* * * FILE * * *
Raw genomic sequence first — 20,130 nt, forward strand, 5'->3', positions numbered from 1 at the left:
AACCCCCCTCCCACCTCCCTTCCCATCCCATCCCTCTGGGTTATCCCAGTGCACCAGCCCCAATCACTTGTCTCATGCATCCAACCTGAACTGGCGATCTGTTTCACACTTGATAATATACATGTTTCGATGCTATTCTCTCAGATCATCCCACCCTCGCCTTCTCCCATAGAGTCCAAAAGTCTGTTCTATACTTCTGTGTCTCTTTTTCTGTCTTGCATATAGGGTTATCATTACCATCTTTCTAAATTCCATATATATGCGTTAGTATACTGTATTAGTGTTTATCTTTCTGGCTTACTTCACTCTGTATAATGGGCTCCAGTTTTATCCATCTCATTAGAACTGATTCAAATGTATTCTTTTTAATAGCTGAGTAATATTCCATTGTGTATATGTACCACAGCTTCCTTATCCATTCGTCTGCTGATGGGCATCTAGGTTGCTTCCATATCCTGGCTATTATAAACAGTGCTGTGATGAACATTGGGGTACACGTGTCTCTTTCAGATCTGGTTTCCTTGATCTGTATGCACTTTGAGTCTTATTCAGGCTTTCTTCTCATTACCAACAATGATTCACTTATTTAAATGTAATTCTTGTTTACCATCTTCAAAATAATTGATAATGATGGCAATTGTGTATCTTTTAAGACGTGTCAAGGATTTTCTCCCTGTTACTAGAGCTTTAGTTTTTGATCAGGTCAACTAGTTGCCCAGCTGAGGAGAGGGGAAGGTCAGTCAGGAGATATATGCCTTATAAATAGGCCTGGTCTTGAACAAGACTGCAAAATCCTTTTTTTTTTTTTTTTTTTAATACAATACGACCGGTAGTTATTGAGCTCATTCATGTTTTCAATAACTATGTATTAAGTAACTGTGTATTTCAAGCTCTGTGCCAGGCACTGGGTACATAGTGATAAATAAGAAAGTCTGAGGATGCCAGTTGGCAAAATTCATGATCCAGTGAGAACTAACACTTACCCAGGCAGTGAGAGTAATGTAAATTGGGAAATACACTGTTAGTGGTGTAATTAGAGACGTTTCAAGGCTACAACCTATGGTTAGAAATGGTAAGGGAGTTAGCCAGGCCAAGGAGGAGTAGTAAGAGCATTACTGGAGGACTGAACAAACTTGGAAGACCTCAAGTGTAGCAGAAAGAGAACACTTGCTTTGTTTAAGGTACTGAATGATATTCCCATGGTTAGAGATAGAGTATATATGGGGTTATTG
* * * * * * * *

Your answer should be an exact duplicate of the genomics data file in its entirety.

Raw genomic sequence first — 20,130 nt, forward strand, 5'->3', positions numbered from 1 at the left:
AACCCCCCTCCCACCTCCCTTCCCATCCCATCCCTCTGGGTTATCCCAGTGCACCAGCCCCAATCACTTGTCTCATGCATCCAACCTGAACTGGCGATCTGTTTCACACTTGATAATATACATGTTTCGATGCTATTCTCTCAGATCATCCCACCCTCGCCTTCTCCCATAGAGTCCAAAAGTCTGTTCTATACTTCTGTGTCTCTTTTTCTGTCTTGCATATAGGGTTATCATTACCATCTTTCTAAATTCCATATATATGCGTTAGTATACTGTATTAGTGTTTATCTTTCTGGCTTACTTCACTCTGTATAATGGGCTCCAGTTTTATCCATCTCATTAGAACTGATTCAAATGTATTCTTTTTAATAGCTGAGTAATATTCCATTGTGTATATGTACCACAGCTTCCTTATCCATTCGTCTGCTGATGGGCATCTAGGTTGCTTCCATATCCTGGCTATTATAAACAGTGCTGTGATGAACATTGGGGTACACGTGTCTCTTTCAGATCTGGTTTCCTTGATCTGTATGCACTTTGAGTCTTATTCAGGCTTTCTTCTCATTACCAACAATGATTCACTTATTTAAATGTAATTCTTGTTTACCATCTTCAAAATAATTGATAATGATGGCAATTGTGTATCTTTTAAGACGTGTCAAGGATTTTCTCCCTGTTACTAGAGCTTTAGTTTTTGATCAGGTCAACTAGTTGCCCAGCTGAGGAGAGGGGAAGGTCAGTCAGGAGATATATGCCTTATAAATAGGCCTGGTCTTGAACAAGACTGCAAAATCCTTTTTTTTTTTTTTTTTTTAATACAATACGACCGGTAGTTATTGAGCTCATTCATGTTTTCAATAACTATGTATTAAGTAACTGTGTATTTCAAGCTCTGTGCCAGGCACTGGGTACATAGTGATAAATAAGAAAGTCTGAGGATGCCAGTTGGCAAAATTCATGATCCAGTGAGAACTAACACTTACCCAGGCAGTGAGAGTAATGTAAATTGGGAAATACACTGTTAGTGGTGTAATTAGAGACGTTTCAAGGCTACAACCTATGGTTAGAAATGGTAAGGGAGTTAGCCAGGCCAAGGAGGAGTAGTAAGAGCATTACTGGAGGACTGAACAAACTTGGAAGACCTCAAGTGTAGCAGAAAGAGAACACTTGCTTTGTTTAAGGTACTGAATGATATTCCCATGGTTAGAGATAGAGTATATATGGGGTTATTG